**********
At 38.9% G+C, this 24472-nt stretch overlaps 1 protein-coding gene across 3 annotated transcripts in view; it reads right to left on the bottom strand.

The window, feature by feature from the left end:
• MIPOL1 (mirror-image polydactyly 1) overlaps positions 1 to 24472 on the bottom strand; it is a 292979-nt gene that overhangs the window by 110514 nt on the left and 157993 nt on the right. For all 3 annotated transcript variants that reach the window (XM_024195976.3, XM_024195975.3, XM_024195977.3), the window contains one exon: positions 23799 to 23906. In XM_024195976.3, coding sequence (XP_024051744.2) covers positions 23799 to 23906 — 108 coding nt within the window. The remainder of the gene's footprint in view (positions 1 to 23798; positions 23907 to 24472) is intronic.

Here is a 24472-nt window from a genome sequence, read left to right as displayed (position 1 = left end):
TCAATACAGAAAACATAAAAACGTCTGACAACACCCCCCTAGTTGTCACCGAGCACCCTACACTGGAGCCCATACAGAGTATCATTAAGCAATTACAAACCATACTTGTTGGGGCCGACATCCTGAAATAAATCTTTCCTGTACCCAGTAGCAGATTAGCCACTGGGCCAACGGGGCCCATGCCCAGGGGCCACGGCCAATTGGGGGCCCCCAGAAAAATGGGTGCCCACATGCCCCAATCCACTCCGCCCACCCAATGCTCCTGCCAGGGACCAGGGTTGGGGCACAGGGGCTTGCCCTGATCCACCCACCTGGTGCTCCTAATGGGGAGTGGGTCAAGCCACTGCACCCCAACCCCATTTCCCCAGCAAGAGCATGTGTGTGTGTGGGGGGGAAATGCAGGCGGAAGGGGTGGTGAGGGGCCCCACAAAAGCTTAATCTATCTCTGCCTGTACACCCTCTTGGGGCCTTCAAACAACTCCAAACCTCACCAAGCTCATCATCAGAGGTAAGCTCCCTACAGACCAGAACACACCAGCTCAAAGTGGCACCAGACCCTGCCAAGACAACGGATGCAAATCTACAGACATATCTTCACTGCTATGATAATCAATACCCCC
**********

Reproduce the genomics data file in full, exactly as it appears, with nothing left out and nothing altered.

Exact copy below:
At 38.9% G+C, this 24472-nt stretch overlaps 1 protein-coding gene across 3 annotated transcripts in view; it reads right to left on the bottom strand.

The window, feature by feature from the left end:
• MIPOL1 (mirror-image polydactyly 1) overlaps positions 1 to 24472 on the bottom strand; it is a 292979-nt gene that overhangs the window by 110514 nt on the left and 157993 nt on the right. For all 3 annotated transcript variants that reach the window (XM_024195976.3, XM_024195975.3, XM_024195977.3), the window contains one exon: positions 23799 to 23906. In XM_024195976.3, coding sequence (XP_024051744.2) covers positions 23799 to 23906 — 108 coding nt within the window. The remainder of the gene's footprint in view (positions 1 to 23798; positions 23907 to 24472) is intronic.

Here is a 24472-nt window from a genome sequence, read left to right as displayed (position 1 = left end):
TCAATACAGAAAACATAAAAACGTCTGACAACACCCCCCTAGTTGTCACCGAGCACCCTACACTGGAGCCCATACAGAGTATCATTAAGCAATTACAAACCATACTTGTTGGGGCCGACATCCTGAAATAAATCTTTCCTGTACCCAGTAGCAGATTAGCCACTGGGCCAACGGGGCCCATGCCCAGGGGCCACGGCCAATTGGGGGCCCCCAGAAAAATGGGTGCCCACATGCCCCAATCCACTCCGCCCACCCAATGCTCCTGCCAGGGACCAGGGTTGGGGCACAGGGGCTTGCCCTGATCCACCCACCTGGTGCTCCTAATGGGGAGTGGGTCAAGCCACTGCACCCCAACCCCATTTCCCCAGCAAGAGCATGTGTGTGTGTGGGGGGGAAATGCAGGCGGAAGGGGTGGTGAGGGGCCCCACAAAAGCTTAATCTATCTCTGCCTGTACACCCTCTTGGGGCCTTCAAACAACTCCAAACCTCACCAAGCTCATCATCAGAGGTAAGCTCCCTACAGACCAGAACACACCAGCTCAAAGTGGCACCAGACCCTGCCAAGACAACGGATGCAAATCTACAGACATATCTTCACTGCTATGATAATCAATACCCCC